• One NVMe SSD’s bandwidth is 3.6 GB/s
  • Four NVMe SSD’s bandwidth is 14.4 GB/s
  • One x8 PCIe switch can deliver back to the CPU 6.4 GB/s of bandwidth

There is more bandwidth for the storage devices than the switches, so the switches limit the bandwidth.

12-drive configuration:

  • One x8 PCIe switch with 4 NVME drives
  • One x8 PCIe switch with 4 NVME drives
  • One x8 PCIe switch with 4 NVME drives
  • Max IO bandwidth: 3 x 6.4GB/s = 19.2 GB/s

24-drive configuration:

  • Four ports of Occulink to 4 NVMe SSDs
  • One x8 PCIe switch with 4 NVMe SSDs
  • One x8 PCIe switch with 8 NVMe SSDs
  • One x8 PCIe switch with 8 NVMe SSDs
  • Max IO bandwidth: 19.2 GB/s

With the above configuration, if you’re doing the math, you would determine that the hardware bandwidth would be higher for the 24-drive configuration than the 12-drive configuration. While this is true, our software utilizes drives evenly. The x8 eight-port switch to CPU PCIe bandwidth is the limiting factor, as that is the 6.4 GB/s of bandwidth.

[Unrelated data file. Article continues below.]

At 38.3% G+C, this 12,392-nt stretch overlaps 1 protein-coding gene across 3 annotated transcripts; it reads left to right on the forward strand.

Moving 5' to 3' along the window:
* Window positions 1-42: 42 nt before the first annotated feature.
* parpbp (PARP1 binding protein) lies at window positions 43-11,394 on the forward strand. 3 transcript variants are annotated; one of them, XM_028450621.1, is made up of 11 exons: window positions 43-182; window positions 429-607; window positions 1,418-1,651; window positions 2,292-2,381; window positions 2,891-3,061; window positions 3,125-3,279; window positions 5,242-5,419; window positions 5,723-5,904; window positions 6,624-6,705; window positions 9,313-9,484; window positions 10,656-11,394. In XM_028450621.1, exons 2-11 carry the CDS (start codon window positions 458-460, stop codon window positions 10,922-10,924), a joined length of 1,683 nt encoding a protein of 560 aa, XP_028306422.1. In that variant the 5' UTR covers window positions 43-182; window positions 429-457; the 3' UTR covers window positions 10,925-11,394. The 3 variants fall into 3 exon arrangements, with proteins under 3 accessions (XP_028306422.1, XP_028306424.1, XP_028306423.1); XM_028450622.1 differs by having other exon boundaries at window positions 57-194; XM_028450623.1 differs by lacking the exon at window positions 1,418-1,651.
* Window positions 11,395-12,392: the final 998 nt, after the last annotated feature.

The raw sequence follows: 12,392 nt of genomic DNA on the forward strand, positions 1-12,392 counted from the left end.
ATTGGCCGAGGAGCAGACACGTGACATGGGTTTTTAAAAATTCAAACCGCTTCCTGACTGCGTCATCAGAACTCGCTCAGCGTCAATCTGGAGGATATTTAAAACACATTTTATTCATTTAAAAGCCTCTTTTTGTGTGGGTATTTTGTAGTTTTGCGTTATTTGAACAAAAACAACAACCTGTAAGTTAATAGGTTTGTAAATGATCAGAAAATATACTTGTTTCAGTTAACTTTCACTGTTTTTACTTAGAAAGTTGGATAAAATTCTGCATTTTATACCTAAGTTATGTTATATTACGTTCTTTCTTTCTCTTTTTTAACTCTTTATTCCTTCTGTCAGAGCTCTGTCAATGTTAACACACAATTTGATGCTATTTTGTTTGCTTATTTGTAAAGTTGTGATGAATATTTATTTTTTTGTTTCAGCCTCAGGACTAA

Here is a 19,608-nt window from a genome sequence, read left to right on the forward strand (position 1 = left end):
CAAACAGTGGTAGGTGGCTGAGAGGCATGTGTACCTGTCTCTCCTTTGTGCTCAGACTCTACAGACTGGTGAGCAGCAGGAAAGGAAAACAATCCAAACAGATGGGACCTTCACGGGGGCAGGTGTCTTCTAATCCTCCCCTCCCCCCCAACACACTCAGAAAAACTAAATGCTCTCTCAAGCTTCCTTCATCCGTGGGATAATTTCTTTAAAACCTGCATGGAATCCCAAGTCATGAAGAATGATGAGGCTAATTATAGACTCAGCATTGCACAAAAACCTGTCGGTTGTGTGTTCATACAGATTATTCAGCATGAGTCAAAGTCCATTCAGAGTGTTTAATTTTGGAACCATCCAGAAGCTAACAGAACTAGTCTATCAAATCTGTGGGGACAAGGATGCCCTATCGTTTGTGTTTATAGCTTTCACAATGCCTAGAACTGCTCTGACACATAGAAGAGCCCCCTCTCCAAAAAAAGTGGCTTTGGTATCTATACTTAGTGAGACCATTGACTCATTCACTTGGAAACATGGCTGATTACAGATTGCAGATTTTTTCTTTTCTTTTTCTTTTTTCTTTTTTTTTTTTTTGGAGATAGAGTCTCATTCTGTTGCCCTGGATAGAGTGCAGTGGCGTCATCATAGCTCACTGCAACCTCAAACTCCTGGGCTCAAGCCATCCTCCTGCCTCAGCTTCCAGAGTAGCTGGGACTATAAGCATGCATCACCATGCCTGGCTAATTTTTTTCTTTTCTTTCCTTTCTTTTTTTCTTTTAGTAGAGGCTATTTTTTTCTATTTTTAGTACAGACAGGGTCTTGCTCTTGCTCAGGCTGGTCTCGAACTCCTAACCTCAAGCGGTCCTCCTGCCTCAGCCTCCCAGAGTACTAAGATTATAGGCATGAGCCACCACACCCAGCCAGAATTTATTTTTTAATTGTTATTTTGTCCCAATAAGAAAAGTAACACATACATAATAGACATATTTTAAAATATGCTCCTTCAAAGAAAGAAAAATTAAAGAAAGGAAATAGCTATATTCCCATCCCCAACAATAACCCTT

On the 12-drive configuration, the max bandwidth available to any NVMe device is 1.6 GB/s. The 1.6 GB/s numbers comes from the fact that a x8 switch has a bandwidth value back to the CPU of 6.4 GB/s which is split between 4 NVMe devices (6.4/4 = 1.6). The same principle of utilizing drives equally is true with our 24 drive configuration, but now we have 6.4 GB/s split between 8 drives, hence 800 MB/s per drive. So our software limits the hardware bandwidth, and the Max IO bandwidth ends up being the same for the 12-drive configuration and the 24-drive configuration.

Both of the configurations of all-flash are limited by the x16 lanes of PCIe Gen3 going to our 100GbE NICs. Such is the state of hardware technology today for x86 based platforms.

Stay tuned for part three of this series!